Call Us: 888-488-5750

Formularies are good for patients, despite what you might have heard

Why do formularies exist? How is it that they benefit nearly everyone?

One of the surest ways to start an argument in any bar, school, church or supermarket line in the United States is to stake out the position that too much choice is a bad thing.

That’s especially true when it comes to healthcare and the medicines our doctors have prescribed for us.

If a doctor writes a prescription, who are we, as a PBM, to question that prescription.

Here’s a quick introduction into why that happens and how, in the long run, it assures that millions of Americans get the drugs we need at a price we can afford.

Formularies help make prescription drugs affordable for everyone

It’s that last bit – a price we can afford – that comes into play when these choices, driven by a system called Formulary, are put into action.

Formularies do two things:

  1. Determine whether there is a medical benefit to the drug. Does it do what it says it does? Does it actually help patients treat or cure their maladies? This is known as evaluating a drug’s efficacy. 
  2. With efficacy in mind, now the question becomes “Is the cost manageable?” Often, if a drug is deemed to have a high efficacy along with a high price, that drug is put on a list of “specialty drugs” that may need further evaluation, not just in general, but at the level of the specific patient who has been prescribed that drug. 

Sometimes, when emotions run high during what’s called a prior authorization for a new or very expensive drug, it’s easy for a patient to wonder why their insurance company is trying to keep a drug from them, when, in fact, the opposite is true. An insurance company, usually in concert with a pharmacy benefit management company such as VativoRx, is looking at the best way to get the most clinically appropriate and cost-effective medications to the patient, regardless of the retail (non-insurance) cost of the medicine.

A good PBM knows how to deal with the unexpected and the new

“More than 95% of our daily interactions with drug manufacturers, insurance companies and patients are routine, says VativoRx CEO and Managing Partner Lisa Quarterman. “It’s essential work, but it’s very quiet and mundane. A prescription is written, it’s approved, and the patient has her medicine sometimes within an hour. 

“For the other five percent, we spend a lot of time doing everything possible to assure that a patient gets what they’re paying for. Our clinical pharmacist reviews each claim from a truly clinical approach, without any incentives to approve a drug that is not medically appropriate. This approach ensures that specialty medications are being used per the package insert, and that all appropriate step-therapies and indications for use have been met. Sometimes, that means suggesting a more cost-effective medicine to the doctor. But most of the time, we find a way to make the prescription go through under the patient’s pharmacy benefit.”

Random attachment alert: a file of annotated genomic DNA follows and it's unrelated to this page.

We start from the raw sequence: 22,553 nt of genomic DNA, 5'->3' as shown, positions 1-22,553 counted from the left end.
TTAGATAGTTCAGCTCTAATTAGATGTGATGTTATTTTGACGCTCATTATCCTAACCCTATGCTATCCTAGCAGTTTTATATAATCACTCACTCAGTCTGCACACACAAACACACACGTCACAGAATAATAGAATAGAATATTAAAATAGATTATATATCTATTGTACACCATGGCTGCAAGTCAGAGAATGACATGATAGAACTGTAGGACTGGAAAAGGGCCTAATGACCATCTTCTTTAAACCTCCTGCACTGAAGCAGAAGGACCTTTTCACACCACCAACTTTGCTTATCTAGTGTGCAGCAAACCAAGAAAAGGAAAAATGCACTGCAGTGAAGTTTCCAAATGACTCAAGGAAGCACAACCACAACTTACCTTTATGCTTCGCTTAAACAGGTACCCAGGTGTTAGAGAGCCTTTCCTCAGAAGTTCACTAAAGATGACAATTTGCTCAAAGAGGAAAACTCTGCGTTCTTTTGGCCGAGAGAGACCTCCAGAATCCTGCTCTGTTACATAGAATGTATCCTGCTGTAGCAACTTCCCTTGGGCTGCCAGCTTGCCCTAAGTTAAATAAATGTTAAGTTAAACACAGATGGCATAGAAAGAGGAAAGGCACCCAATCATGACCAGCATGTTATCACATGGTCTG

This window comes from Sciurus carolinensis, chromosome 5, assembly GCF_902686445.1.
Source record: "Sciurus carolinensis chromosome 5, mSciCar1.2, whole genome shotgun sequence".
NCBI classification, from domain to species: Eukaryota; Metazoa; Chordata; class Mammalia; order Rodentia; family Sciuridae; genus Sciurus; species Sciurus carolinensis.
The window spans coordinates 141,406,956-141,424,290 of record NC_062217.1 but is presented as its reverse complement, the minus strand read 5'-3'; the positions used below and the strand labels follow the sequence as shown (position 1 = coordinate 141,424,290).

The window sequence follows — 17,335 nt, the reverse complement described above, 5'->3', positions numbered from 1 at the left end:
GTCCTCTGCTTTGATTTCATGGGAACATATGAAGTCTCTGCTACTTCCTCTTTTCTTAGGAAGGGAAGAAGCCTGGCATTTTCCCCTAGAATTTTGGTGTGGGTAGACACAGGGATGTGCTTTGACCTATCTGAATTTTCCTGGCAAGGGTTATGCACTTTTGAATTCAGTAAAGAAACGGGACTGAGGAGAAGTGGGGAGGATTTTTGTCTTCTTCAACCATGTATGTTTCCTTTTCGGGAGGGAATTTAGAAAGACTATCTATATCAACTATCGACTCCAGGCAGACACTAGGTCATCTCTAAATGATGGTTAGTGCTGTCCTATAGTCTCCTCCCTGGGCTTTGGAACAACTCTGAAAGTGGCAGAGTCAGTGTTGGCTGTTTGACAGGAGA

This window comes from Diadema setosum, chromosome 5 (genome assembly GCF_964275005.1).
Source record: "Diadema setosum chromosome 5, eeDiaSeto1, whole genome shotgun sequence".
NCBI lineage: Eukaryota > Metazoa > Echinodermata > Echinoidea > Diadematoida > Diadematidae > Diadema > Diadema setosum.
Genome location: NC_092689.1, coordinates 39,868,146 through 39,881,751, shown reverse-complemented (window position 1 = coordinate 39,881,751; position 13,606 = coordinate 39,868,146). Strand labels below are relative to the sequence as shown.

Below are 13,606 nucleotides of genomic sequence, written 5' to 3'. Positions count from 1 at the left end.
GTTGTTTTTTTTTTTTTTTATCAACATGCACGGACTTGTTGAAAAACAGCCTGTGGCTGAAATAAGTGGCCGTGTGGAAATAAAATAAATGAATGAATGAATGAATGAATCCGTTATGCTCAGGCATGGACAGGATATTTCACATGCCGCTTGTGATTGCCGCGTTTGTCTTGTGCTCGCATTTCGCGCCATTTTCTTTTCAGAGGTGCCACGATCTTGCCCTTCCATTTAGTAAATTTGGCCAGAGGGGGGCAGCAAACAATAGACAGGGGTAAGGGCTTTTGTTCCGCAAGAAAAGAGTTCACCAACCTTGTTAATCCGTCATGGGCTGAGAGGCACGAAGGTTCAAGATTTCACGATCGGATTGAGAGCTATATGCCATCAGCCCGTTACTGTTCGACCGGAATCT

Of course, not every individual case is approved, most often on efficacy grounds. Sometimes new drugs are created and approved that merely make their administration more convenient for doctors and patients. There is no improved efficacy. 

For example, a new drug may combine elements of a highly effective “cocktail” of medicines. Convenience is improved – one pill instead of, say, three – but there is no improvement in efficacy. Depending on the insurance plan, that new drug may be withheld from the formulary until its price inevitably drops over time. The patient still gets the exact same medicine, just not in the new form.

Any rejections of coverage on a formulary basis will always come with an explanation that a doctor will be able to understand and explain to the patient. The patient and the doctor also have the right to appeal the decision.

“This isn’t about just numbers,” says Quarterman. “It’s about patients’ health. We take that fact very seriously and approach our mission with great care and a bias toward finding a way to get patients the medicines they are prescribed.”

VativoRx works with all clients to help them choose which formulary is right for their needs and expectations. For more on the types of formularies, please refer to this deeper dive into the formularies available at VativoRx.

Photo by Glenn Carstens-Peters on Unsplash

Martin Shields / Alamy Stock Photo

Humira – The End of an Era

In January 2023, the first biosimilar version of Humira, which is a widely used injectable drug for inflammatory diseases, was approved, marking the end of AbbVie’s two-decade market exclusivity. Humira is used to treat conditions like rheumatoid arthritis, psoriatic arthritis, Crohn’s disease, and ulcerative colitis, and it works by targeting certain proteins in the immune system.

Read More »

Biosimilars — Similar But Not Identical

You may have never heard of biosimilar drugs and that’s probably because they are not commonly prescribed in the United States even though they have been around for over 20 years. So, what are biosimilar drugs? A biosimilar drug is no different in terms of safety and effectiveness than a biologic product, also known as a reference product, and while highly similar it is not identical.

Read More »

Lower Cost Prescription Drugs from Canada, Is It Legal?

In the early 2000s, the FDA set up guidelines in the Regulatory Procedures Manual (RPM) that permitted prescription drugs to be imported from other countries if the patient met very strict guidelines. Just stating that the patient needed the drug due to cost savings was not a justification to obtain the drug.

Read More »